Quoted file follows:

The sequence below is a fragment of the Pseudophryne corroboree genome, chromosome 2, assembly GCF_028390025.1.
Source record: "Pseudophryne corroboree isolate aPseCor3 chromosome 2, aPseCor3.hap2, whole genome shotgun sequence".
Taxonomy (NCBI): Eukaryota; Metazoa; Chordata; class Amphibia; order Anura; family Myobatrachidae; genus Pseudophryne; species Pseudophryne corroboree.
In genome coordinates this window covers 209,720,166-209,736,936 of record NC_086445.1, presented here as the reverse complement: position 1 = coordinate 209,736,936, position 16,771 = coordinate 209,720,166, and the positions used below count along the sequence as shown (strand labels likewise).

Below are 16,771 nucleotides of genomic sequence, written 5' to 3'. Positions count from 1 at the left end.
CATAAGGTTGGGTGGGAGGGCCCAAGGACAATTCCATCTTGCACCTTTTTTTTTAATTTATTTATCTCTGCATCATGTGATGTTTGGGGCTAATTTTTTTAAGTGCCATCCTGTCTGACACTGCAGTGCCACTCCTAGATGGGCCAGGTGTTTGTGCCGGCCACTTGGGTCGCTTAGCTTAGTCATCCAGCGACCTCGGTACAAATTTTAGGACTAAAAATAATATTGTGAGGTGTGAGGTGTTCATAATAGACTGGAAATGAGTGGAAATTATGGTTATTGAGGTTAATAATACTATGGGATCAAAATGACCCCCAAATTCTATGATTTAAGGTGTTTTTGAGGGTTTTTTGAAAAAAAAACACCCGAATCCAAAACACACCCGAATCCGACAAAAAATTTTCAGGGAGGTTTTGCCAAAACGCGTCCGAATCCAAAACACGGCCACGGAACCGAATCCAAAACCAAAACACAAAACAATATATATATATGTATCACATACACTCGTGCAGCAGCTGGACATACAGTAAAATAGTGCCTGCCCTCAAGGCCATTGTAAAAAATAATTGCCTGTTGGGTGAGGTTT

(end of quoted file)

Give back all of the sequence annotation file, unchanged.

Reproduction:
The sequence below is a fragment of the Pseudophryne corroboree genome, chromosome 2, assembly GCF_028390025.1.
Source record: "Pseudophryne corroboree isolate aPseCor3 chromosome 2, aPseCor3.hap2, whole genome shotgun sequence".
Taxonomy (NCBI): Eukaryota; Metazoa; Chordata; class Amphibia; order Anura; family Myobatrachidae; genus Pseudophryne; species Pseudophryne corroboree.
In genome coordinates this window covers 209,720,166-209,736,936 of record NC_086445.1, presented here as the reverse complement: position 1 = coordinate 209,736,936, position 16,771 = coordinate 209,720,166, and the positions used below count along the sequence as shown (strand labels likewise).

Below are 16,771 nucleotides of genomic sequence, written 5' to 3'. Positions count from 1 at the left end.
CATAAGGTTGGGTGGGAGGGCCCAAGGACAATTCCATCTTGCACCTTTTTTTTTAATTTATTTATCTCTGCATCATGTGATGTTTGGGGCTAATTTTTTTAAGTGCCATCCTGTCTGACACTGCAGTGCCACTCCTAGATGGGCCAGGTGTTTGTGCCGGCCACTTGGGTCGCTTAGCTTAGTCATCCAGCGACCTCGGTACAAATTTTAGGACTAAAAATAATATTGTGAGGTGTGAGGTGTTCATAATAGACTGGAAATGAGTGGAAATTATGGTTATTGAGGTTAATAATACTATGGGATCAAAATGACCCCCAAATTCTATGATTTAAGGTGTTTTTGAGGGTTTTTTGAAAAAAAAACACCCGAATCCAAAACACACCCGAATCCGACAAAAAATTTTCAGGGAGGTTTTGCCAAAACGCGTCCGAATCCAAAACACGGCCACGGAACCGAATCCAAAACCAAAACACAAAACAATATATATATATGTATCACATACACTCGTGCAGCAGCTGGACATACAGTAAAATAGTGCCTGCCCTCAAGGCCATTGTAAAAAATAATTGCCTGTTGGGTGAGGTTT